On November 10, Glamour honored its 2014 Women of the Year award recipients at Carnegie Hall in New York City.
Glamour’s annual Women of the Year Awards is one of our favorite issues of the magazine, and the event marks one of the most inspiring nights of the year; it’s a chance to celebrate trailblazing women from all walks of life-Hollywood stars, political and cultural leaders, groundbreaking scientists and researchers, and more come together to honor the women who helped to shape and change the year. But let’s not forget that phenomenal women are all around us; to celebrate the spirit of Women of the Year, we named 50 standouts-one for every state. Flip through to see the hometown heroes whose work we recognize this year.
Flipping through the inspiring women from each state, one eventually encounters…
May 11 2013
Several social welfare groups have joined an amicus brief in the Case of Doe v. RSU 26 (formerly the Orono School District), which has been appealed to the Maine Supreme Court. The Maine Chapter of the American Academy of Pediatrics, the Maine Chapter of National Association of Social Workers and the Maine Psychological Association have joined with the Trans Youth Equality Foundation, the Maine Women’s Lobby, and the Downeast and Southern Maine chapters of the Gay, Lesbian & Straight Education Network (GLSEN) to file a brief in the case, which involves a transgender girl (now publicly identified as Nicole Maines) who was forced to stop using the girl’s restroom at her Orono elementary school in 2007.
When she was in the fifth grade, Susan Doe (as she is identified in the suit), was forced to use a separate, staff-only restroom after the grandfather of another (male) student complained that she was a boy and shouldn’t be allowed to use the girls’ restroom.
Nicole Maines has identified as a girl from a very young age and dressed, acted, and looked like a girl. She is now 16.
The thought of me being a boy just kind of makes me cringe. I couldn’t do it. So I would always wear the turtleneck shirt as long hair. I was always into the girl characters of everything. That’s how I rolled. I was like, yeah, I’m a girl. I don’t think I could be a boy.
–Nicole Maines, 2011
Dec 17 2011
Ace Nelson already published some of this story.
Several people have recently tried to make sure that I noticed the Boston Globe article about Nicole Maines and her family, entitled Led by the child who simply knew. Jonas and Wyatt Maines were born twin boys but, as Jonas is reported to have said early in their childhood:
Dad, you might as well face it. You have a son and a daughter.
The twins are now 14 and Nicole is being treated by the relatively new Gender Management Service Clinic at Children’s Hospital Boston. The GeMS Clinic was founded in 2007 by endocrinologist Norman Spack and urologist David Diamond. It is the first pediatric academic program in the Western Hemisphere to evaluate and treat pubescent transkids.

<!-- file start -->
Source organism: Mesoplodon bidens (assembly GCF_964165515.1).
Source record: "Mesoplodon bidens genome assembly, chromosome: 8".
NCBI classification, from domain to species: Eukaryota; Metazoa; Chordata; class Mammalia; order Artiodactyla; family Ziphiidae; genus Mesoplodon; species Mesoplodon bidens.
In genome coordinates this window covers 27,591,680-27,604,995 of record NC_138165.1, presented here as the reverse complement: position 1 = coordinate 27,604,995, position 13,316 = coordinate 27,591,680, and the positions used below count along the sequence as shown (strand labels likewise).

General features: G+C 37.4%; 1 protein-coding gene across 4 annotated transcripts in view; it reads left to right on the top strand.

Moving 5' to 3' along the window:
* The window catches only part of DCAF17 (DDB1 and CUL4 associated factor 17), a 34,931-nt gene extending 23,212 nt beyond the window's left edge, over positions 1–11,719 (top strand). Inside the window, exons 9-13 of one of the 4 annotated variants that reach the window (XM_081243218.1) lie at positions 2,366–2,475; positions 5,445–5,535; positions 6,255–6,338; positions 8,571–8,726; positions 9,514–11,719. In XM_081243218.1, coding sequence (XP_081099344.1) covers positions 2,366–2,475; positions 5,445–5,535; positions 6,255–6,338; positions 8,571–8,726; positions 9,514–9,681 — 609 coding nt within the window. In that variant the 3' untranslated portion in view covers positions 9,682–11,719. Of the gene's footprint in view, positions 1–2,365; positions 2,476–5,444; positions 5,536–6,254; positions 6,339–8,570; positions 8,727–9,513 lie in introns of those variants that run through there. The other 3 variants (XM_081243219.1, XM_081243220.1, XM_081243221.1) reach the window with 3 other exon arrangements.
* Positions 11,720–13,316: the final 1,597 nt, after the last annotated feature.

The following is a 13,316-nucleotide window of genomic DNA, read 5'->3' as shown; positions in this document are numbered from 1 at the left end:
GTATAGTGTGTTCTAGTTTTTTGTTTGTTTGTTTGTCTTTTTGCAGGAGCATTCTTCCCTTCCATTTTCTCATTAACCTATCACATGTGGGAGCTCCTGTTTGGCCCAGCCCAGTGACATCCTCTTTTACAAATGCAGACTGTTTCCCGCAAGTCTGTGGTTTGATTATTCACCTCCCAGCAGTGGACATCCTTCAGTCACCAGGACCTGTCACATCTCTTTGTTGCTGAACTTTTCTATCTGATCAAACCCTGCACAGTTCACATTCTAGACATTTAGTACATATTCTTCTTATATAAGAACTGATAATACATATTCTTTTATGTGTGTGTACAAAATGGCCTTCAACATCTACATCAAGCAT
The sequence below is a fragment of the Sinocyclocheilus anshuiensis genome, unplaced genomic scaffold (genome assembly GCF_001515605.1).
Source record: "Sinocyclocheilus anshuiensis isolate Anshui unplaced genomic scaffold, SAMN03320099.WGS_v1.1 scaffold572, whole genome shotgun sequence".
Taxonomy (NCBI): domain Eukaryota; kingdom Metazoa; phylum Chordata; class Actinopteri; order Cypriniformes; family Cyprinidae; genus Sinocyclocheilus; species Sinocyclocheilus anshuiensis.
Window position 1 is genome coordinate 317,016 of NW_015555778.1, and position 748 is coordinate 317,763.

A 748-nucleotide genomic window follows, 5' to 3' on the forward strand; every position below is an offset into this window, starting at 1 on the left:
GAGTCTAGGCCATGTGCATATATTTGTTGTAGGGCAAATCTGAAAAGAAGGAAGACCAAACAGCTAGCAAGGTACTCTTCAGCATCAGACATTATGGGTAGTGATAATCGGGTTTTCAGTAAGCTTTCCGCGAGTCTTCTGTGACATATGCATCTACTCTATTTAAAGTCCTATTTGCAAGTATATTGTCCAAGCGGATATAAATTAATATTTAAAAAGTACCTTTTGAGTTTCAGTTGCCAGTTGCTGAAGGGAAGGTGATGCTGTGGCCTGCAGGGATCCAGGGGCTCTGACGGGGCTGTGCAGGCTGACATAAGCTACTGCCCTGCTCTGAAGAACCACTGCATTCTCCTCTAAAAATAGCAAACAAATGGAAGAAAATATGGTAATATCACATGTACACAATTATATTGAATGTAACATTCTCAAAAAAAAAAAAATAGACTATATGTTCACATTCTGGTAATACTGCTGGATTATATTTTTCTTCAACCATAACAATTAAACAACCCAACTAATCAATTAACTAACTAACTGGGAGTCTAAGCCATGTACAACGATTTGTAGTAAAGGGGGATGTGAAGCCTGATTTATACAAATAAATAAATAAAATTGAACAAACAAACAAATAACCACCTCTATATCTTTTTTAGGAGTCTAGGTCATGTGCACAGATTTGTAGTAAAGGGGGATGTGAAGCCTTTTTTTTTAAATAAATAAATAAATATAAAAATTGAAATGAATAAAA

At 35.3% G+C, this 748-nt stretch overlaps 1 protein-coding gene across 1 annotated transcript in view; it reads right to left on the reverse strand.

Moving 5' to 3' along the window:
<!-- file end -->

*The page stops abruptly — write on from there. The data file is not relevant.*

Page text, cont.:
Not everyone agrees with what GeMS does, of course.
Not everyone agrees that they should, of course, and Spack has heard the arguments: Man should not interfere with what God has wrought. Early adolescents are too young for such huge decisions, much less life-altering treatment.
Jul 16 2011
Sometimes there are so many small stories swirling around that I feel the need to gather them together in one larger compendium. In the present case, some of them are updates to previous stories and some of them just don’t seem to fit anywhere else.
Irish Minister for Social Protection Joan Burton will publish legislation in the next year to provide for recognition of the acquired gender of transgender people. The long-awaited report on legal recognition of transsexual people in Ireland was presented to the Cabinet on Wednesday. Irish transgender rights law…or rather, the lack of same…was found to be in breach of the European Convention on Human Rights some time ago.
May 28 2011
As per usual, I spent some time wandering around the Interweb, looking for stories that might need elucidation…or at least response. Sometimes I find some good stuff, like the recent good news out of Nevada. More often than not, I find depressing stuff, like the transwoman who was beaten by four people in Fredericksburg, Virginia just for being trans…and apparently for chastising a young man because his dog was a loud barker. One of the assailants is thought to be a relative of that young man.
On the plus side this week is Steven Petrow’s essay at Aol Healthy Living, Straight Talk: when a Daughter Changes Her Gender, Does She Become a Son?
And he is indeed her son — no need for quotation marks around the word. One of the basic concepts of gender identity is that you are the gender you think and say you are. The external genitalia that make a doctor proclaim, “It’s a girl!” in the delivery room are not the sum total of that individual’s gender identity.
Like he said. For some reason, people have this fixation that gender is determined by one’s chromosomes and so sex should be inelastic. I guess they’ve never met a clownfish.
May 18 2011
Maryland Governor Martin O’Malley has called for more to be done to provide for greater protections for transpeople in his state. This comes in the wake of the brutal attack of Crissy Lee Polis by Teonna Monae Brown and a juvenile accomplice and the subsequent filing of hate crimes charges.
As some have noted, out of this awful beating has come a moment to foster a deeper understanding and respect for the dignity of all persons. We should not allow the moment to pass without greater action.
Brown’s attorney claims her actions were in self-defense and that she is really a “nice young woman”.
As some have noted, out of this awful beating has come a moment to foster a deeper understanding and respect for the dignity of all persons,” O’Malley said. “We should not allow the moment to pass without greater action.
There is an accompanying video reporting on the hate crime charges but embedding has been disabled. The video features Lynne Bowman of Equality Maryland.